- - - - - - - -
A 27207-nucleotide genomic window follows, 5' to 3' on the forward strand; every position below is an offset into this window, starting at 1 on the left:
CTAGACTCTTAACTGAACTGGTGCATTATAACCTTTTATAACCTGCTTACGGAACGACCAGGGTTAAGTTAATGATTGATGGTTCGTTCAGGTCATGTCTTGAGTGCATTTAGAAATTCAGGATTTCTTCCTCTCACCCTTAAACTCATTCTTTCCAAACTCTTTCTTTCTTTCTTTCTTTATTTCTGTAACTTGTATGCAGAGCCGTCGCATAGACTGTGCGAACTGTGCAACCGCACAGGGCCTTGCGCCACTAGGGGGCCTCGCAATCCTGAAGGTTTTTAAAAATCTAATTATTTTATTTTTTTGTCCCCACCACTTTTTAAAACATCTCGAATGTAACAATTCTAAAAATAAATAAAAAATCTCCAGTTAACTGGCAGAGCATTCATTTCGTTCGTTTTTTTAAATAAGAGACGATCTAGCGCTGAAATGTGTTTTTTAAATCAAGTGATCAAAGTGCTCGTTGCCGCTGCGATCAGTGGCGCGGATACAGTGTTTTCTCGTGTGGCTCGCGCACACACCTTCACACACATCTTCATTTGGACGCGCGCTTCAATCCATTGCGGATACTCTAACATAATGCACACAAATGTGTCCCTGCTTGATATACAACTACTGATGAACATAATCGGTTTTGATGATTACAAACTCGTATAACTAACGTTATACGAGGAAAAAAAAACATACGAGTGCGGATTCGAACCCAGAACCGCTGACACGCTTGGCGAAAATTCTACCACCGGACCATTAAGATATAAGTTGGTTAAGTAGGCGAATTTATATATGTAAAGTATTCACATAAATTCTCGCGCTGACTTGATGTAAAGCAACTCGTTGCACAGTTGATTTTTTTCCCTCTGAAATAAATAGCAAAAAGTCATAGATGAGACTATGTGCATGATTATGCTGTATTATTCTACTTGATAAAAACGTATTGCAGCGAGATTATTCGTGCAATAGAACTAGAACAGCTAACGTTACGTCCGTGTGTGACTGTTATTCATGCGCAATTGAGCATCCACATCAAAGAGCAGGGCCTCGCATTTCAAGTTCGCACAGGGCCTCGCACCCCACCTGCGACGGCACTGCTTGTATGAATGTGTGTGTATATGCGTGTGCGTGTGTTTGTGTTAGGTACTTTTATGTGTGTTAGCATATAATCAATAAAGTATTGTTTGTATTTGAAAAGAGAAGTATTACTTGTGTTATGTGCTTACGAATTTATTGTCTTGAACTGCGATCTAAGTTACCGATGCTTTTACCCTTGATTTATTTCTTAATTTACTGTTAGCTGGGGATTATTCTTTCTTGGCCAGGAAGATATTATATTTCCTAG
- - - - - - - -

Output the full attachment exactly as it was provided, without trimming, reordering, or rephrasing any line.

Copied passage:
A 27207-nucleotide genomic window follows, 5' to 3' on the forward strand; every position below is an offset into this window, starting at 1 on the left:
CTAGACTCTTAACTGAACTGGTGCATTATAACCTTTTATAACCTGCTTACGGAACGACCAGGGTTAAGTTAATGATTGATGGTTCGTTCAGGTCATGTCTTGAGTGCATTTAGAAATTCAGGATTTCTTCCTCTCACCCTTAAACTCATTCTTTCCAAACTCTTTCTTTCTTTCTTTCTTTATTTCTGTAACTTGTATGCAGAGCCGTCGCATAGACTGTGCGAACTGTGCAACCGCACAGGGCCTTGCGCCACTAGGGGGCCTCGCAATCCTGAAGGTTTTTAAAAATCTAATTATTTTATTTTTTTGTCCCCACCACTTTTTAAAACATCTCGAATGTAACAATTCTAAAAATAAATAAAAAATCTCCAGTTAACTGGCAGAGCATTCATTTCGTTCGTTTTTTTAAATAAGAGACGATCTAGCGCTGAAATGTGTTTTTTAAATCAAGTGATCAAAGTGCTCGTTGCCGCTGCGATCAGTGGCGCGGATACAGTGTTTTCTCGTGTGGCTCGCGCACACACCTTCACACACATCTTCATTTGGACGCGCGCTTCAATCCATTGCGGATACTCTAACATAATGCACACAAATGTGTCCCTGCTTGATATACAACTACTGATGAACATAATCGGTTTTGATGATTACAAACTCGTATAACTAACGTTATACGAGGAAAAAAAAACATACGAGTGCGGATTCGAACCCAGAACCGCTGACACGCTTGGCGAAAATTCTACCACCGGACCATTAAGATATAAGTTGGTTAAGTAGGCGAATTTATATATGTAAAGTATTCACATAAATTCTCGCGCTGACTTGATGTAAAGCAACTCGTTGCACAGTTGATTTTTTTCCCTCTGAAATAAATAGCAAAAAGTCATAGATGAGACTATGTGCATGATTATGCTGTATTATTCTACTTGATAAAAACGTATTGCAGCGAGATTATTCGTGCAATAGAACTAGAACAGCTAACGTTACGTCCGTGTGTGACTGTTATTCATGCGCAATTGAGCATCCACATCAAAGAGCAGGGCCTCGCATTTCAAGTTCGCACAGGGCCTCGCACCCCACCTGCGACGGCACTGCTTGTATGAATGTGTGTGTATATGCGTGTGCGTGTGTTTGTGTTAGGTACTTTTATGTGTGTTAGCATATAATCAATAAAGTATTGTTTGTATTTGAAAAGAGAAGTATTACTTGTGTTATGTGCTTACGAATTTATTGTCTTGAACTGCGATCTAAGTTACCGATGCTTTTACCCTTGATTTATTTCTTAATTTACTGTTAGCTGGGGATTATTCTTTCTTGGCCAGGAAGATATTATATTTCCTAG